REVIEW: Smallville Season Eleven #60, #61 – “Olympus” Continues

Confession time.

You may notice that this numbering begins at issue #60 (and includes #61 as well). That is because I thought Bryan Q. Miller was done with his Smallville introduction of Wonder Woman – issue #59 was part of a different storyline. So, in my hubris, I neglected this wonderful little series and am now eating crow while running to play catch up. Consider your metaphors mixed, kids. Onward!

After last issue’s (#58, that is) showdown between the mysterious “woman in white”, Lois Lane, harpies, Steve Trevor and Team 7, and Superman the plot thickens here as Lois confronts Steve, coins the name “Wonder Woman”, Clark meets Diana, and the evil behind the evil is revealed! Could it have something to do with the shadowy D.E.O. Director Bones? Find out below!

The Good:

Once again, Bryan Q. Miller’s forward-momentum-friendly plot and snappy dialogue steers these issues into delightful territory. I do hate sounding like a broken record but the same “Pros” apply to this issue as the last few. Miller writes every character uniquely and with his / her own voice. The end result is a Smallville universe that feels genuine and lived-in.

Look everybody! She's solved a dispute without choking anyone with her lasso! Genius!
Look everybody! Wonder Woman is solving a dispute without choking anyone with her lasso! Genius!

Plot-wise there is a plethora of great scenes and character interactions in these two digital issues. There is the creepy reveal of how D.E.O. Director Bones’ got his namesake. Lois and Steve talk shop and make the President feel awkward. Ma Kent shows off her internet savvy. Clark meets Diana, who is working as a nanny at the “Marston Home for Wayward Girls” in a clever nod to Wonder Woman creator William Moulton Marston.

Character interactions feel true and organic – there is no unnatural actions driven by plot or editorial mandate. None of these characters are idiots and Miller knows that.

For instance: when Clark meets Diana for the first time out of costume, she almost immediately sees through his disguise. It is a refreshing take on the old “secret identity” convention.

Seriously, where does he get those glasses anyway?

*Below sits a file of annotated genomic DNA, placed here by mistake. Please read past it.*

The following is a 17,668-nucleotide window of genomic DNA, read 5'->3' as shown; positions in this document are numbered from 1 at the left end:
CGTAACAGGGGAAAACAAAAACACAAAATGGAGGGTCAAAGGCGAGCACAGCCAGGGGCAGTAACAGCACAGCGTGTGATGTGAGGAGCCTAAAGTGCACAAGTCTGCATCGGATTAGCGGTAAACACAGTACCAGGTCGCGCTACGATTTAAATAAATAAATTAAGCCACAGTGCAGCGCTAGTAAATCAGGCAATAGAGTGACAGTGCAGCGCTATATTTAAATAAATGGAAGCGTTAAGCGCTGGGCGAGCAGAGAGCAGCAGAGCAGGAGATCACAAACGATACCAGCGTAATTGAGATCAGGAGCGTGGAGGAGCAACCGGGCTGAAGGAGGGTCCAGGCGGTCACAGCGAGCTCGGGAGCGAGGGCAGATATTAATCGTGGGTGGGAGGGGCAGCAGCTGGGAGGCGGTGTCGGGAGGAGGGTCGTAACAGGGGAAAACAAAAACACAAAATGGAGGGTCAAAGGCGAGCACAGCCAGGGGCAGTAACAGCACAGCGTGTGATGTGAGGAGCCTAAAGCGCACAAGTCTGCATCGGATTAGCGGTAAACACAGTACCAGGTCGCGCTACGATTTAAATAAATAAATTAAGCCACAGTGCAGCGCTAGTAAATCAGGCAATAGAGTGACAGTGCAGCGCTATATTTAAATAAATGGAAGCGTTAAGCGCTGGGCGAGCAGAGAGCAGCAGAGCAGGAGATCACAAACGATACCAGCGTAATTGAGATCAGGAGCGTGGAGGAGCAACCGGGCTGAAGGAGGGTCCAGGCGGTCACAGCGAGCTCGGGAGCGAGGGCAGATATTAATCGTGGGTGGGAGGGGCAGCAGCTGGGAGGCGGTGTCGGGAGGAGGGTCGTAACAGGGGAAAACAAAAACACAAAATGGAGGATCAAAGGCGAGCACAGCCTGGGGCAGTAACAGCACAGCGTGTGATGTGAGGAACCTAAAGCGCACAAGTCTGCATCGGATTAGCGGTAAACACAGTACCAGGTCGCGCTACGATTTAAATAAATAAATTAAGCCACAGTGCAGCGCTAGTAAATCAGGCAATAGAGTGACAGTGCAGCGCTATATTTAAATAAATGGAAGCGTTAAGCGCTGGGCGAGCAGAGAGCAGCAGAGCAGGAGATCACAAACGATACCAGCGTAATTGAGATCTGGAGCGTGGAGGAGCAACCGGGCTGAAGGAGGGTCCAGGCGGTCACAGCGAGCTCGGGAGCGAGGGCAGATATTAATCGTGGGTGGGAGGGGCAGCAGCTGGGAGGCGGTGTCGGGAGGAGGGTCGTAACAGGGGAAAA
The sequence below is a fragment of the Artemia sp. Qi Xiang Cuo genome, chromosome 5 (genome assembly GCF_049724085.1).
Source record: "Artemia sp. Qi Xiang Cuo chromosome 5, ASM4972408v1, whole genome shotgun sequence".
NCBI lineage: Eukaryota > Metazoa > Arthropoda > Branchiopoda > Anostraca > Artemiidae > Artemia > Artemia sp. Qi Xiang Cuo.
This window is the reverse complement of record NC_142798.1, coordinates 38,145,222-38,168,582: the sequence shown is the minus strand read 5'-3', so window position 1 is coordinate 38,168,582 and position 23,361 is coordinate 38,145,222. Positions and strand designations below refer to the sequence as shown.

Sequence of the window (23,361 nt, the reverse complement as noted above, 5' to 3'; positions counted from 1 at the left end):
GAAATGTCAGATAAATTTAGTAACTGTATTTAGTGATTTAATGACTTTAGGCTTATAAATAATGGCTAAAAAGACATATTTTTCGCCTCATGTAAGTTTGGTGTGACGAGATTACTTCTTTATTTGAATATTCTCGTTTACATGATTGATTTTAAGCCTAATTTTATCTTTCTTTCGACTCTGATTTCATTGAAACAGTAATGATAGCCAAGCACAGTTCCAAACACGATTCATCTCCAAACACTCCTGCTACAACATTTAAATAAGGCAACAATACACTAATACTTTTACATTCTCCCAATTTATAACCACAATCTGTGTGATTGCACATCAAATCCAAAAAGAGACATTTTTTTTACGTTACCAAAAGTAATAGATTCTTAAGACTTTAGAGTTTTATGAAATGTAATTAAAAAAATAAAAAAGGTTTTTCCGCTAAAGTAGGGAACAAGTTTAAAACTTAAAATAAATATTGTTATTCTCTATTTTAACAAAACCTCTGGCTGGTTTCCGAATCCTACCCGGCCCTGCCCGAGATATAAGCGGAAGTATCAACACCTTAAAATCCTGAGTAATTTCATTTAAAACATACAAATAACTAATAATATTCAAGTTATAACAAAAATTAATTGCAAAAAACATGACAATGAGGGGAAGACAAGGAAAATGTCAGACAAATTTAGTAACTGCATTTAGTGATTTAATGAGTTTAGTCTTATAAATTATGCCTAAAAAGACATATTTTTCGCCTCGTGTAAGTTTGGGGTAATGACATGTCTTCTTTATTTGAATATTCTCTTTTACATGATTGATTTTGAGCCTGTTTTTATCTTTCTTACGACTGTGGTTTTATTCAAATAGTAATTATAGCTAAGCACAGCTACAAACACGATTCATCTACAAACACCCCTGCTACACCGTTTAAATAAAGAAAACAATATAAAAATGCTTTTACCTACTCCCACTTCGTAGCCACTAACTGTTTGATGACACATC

Seriously, where does he get those glasses anyway?

In another scene, Diana meets Steve Trevor after having been apart since childhood. The scene fluctuates eloquently from self aware cheesecake to comedic to affectionate all in the span of a few panels.

Again, the characters feel “real” and not like talking plot devices. And though these issues do have serious plot lines to address, they never feel unnecessarily dramatic or forced. I’m not saying there is anything wrong with inter-Justice League rumbles, I’m all for some dramatic action, but every once in a while it is really refreshing to read something lighthearted and, well, fun. And funny. The smattering of humor present in Miller’s run so far is a welcomed sight.



Consistency is hard to come by these days in comics. Writers and artists change at the drop of a hat, books go from bi-monthly to monthly to bi-weekly. It is enough to make a reader’s head spin. However, Miller has accomplished a great feat by putting out a consistently entertaining read every single week.

Jorge Jimenez’s artwork continues to impress. The colors are rich and vibrant. There are a lot of talky scenes in these two issues and Jimenez handles them just as well as he does the action scenes.

Diana shows off her future color scheme

His rendition of Director Bones’ bones is especially exciting. I won’t show it here and ruin the surprise, but suffice to say it rightfully creepy and sinister.

The Bad:

If I had to detract any points from this issue (and indeed, the whole arc) it would be from the villain. The villains are a bit bland, obvious, and just not very interesting.

IMG_1942 The interactions between Diana and Steve Trevor completely overshadow (at least for this reader) any evil dealings between Director Bones and magic wielding Felix Faust. It isn’t that the villains are completely uninteresting, but they don’t feel like the focal point of the plot. Which, to be honest, I am totally ok with. More time to spend on the main characters and their interactions.




Final Verdict:  Rating 4 (4/5)

Bryan Q. Miller and Jorge Jimenez remind readers everywhere how much fun and smart comic books can be yet again with Smallville Season Eleven #60 and #61. The villains may not be the most interesting in this arc, but the main and supporting characters carry the title up, up, and away. Every Friday for $0.99 – save your pennies and support this great series.

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